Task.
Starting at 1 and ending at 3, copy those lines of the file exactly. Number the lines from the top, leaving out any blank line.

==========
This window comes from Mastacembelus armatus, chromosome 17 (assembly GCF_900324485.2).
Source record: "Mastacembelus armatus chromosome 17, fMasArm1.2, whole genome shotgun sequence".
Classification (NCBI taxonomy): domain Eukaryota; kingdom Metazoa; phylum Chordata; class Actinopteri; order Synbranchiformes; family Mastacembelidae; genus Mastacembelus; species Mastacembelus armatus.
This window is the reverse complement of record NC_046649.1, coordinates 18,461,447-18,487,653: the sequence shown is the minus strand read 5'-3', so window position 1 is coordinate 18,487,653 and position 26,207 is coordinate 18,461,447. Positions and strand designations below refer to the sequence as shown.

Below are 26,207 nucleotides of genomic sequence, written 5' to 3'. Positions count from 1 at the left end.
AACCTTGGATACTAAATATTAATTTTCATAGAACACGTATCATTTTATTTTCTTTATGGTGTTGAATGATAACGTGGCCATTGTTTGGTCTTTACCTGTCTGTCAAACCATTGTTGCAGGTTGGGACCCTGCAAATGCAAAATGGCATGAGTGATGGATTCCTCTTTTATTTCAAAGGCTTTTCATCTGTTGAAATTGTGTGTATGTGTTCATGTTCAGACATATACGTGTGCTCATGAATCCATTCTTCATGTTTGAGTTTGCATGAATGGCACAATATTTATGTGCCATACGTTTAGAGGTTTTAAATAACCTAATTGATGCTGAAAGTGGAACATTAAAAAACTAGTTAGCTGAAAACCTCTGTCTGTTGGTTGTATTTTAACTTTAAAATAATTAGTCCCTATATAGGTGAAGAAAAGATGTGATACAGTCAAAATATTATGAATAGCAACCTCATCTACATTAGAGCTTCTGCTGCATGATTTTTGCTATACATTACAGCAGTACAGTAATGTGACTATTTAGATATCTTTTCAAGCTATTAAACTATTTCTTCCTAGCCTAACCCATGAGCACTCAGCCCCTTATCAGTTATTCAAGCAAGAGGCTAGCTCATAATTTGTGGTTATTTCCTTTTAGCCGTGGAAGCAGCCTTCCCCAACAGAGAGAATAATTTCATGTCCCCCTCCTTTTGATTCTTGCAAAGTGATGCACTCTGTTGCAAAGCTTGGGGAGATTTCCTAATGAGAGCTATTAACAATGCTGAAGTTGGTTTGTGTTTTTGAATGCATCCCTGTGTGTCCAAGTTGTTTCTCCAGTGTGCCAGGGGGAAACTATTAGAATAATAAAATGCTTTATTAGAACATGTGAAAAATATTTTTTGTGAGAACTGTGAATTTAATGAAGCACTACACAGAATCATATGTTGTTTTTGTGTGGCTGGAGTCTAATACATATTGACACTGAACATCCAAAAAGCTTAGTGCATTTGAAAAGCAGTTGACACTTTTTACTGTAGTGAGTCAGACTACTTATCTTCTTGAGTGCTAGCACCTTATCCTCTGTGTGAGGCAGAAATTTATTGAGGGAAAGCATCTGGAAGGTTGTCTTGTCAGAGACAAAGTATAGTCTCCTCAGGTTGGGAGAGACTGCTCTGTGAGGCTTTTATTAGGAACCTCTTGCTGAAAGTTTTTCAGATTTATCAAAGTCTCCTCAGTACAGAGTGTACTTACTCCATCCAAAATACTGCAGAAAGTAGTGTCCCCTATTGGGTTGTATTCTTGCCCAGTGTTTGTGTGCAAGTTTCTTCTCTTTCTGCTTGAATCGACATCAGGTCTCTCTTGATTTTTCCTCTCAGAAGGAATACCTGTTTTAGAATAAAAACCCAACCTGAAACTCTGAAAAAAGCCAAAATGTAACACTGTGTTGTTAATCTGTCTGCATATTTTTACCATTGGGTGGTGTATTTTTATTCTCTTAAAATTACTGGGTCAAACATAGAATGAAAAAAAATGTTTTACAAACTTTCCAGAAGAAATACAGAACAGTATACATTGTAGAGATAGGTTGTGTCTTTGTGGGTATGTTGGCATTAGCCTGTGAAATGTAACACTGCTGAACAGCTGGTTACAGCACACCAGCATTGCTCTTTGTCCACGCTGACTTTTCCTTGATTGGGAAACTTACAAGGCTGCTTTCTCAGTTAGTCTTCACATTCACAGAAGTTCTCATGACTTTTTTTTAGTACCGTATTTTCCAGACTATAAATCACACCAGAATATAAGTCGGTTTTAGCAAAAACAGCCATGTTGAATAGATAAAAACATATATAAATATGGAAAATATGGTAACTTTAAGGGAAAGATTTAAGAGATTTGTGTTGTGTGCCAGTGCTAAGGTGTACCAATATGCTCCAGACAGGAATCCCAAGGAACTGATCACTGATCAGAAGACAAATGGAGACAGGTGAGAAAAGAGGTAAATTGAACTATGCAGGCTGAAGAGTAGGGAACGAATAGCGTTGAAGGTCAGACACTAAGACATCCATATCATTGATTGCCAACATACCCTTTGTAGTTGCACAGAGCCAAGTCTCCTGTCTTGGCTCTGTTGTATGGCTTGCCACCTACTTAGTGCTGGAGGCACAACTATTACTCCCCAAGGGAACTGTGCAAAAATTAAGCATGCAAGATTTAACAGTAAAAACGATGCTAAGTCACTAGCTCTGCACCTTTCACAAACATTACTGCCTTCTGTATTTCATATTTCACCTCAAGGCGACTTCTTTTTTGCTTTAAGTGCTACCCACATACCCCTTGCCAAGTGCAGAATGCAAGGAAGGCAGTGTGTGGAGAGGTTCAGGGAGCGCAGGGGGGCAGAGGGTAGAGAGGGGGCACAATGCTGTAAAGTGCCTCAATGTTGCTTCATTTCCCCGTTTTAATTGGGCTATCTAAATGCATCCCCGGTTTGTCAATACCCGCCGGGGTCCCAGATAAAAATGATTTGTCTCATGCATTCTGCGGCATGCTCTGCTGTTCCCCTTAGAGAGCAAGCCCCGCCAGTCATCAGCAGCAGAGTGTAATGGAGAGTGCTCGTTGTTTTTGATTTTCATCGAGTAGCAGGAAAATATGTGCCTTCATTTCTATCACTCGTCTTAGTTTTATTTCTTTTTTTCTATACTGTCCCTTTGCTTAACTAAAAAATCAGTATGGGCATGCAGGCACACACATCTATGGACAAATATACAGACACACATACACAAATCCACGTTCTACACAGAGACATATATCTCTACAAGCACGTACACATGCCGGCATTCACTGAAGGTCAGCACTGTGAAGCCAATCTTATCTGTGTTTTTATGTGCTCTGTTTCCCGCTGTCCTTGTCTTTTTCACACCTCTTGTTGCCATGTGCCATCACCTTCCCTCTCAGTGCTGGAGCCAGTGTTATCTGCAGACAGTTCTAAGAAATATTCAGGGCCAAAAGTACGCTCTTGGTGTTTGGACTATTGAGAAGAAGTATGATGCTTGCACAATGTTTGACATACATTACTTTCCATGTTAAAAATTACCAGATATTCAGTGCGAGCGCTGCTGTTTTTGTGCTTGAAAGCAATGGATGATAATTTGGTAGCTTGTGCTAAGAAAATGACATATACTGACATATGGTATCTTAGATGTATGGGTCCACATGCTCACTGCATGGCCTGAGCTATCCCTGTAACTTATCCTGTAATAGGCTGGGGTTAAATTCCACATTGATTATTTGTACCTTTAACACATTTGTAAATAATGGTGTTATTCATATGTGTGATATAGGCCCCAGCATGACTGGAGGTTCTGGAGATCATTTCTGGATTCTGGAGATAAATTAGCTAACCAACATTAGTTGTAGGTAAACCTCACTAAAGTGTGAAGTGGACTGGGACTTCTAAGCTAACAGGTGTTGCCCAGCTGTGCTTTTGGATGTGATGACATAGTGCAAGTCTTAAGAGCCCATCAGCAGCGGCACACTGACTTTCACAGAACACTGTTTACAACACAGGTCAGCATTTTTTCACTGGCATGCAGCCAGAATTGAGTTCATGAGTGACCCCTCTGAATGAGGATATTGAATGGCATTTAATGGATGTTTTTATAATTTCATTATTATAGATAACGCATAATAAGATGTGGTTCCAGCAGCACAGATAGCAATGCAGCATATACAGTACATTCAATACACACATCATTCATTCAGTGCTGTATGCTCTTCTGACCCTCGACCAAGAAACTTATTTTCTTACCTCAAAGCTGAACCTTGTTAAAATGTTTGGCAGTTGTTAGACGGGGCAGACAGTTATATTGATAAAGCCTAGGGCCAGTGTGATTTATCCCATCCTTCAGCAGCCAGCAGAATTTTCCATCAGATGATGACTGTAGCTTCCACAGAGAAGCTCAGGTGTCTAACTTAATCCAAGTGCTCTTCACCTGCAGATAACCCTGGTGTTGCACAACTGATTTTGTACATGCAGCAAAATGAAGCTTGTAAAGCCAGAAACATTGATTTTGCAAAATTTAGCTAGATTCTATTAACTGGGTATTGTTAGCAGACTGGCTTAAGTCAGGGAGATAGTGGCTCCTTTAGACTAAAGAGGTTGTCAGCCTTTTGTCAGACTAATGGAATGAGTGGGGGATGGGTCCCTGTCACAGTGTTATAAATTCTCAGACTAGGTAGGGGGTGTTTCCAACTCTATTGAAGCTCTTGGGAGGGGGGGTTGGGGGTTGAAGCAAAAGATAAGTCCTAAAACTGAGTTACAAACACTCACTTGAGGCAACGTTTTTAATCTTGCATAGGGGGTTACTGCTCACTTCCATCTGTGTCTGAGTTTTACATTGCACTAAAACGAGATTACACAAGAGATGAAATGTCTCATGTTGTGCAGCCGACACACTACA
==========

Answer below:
This window comes from Mastacembelus armatus, chromosome 17 (assembly GCF_900324485.2).
Source record: "Mastacembelus armatus chromosome 17, fMasArm1.2, whole genome shotgun sequence".
Classification (NCBI taxonomy): domain Eukaryota; kingdom Metazoa; phylum Chordata; class Actinopteri; order Synbranchiformes; family Mastacembelidae; genus Mastacembelus; species Mastacembelus armatus.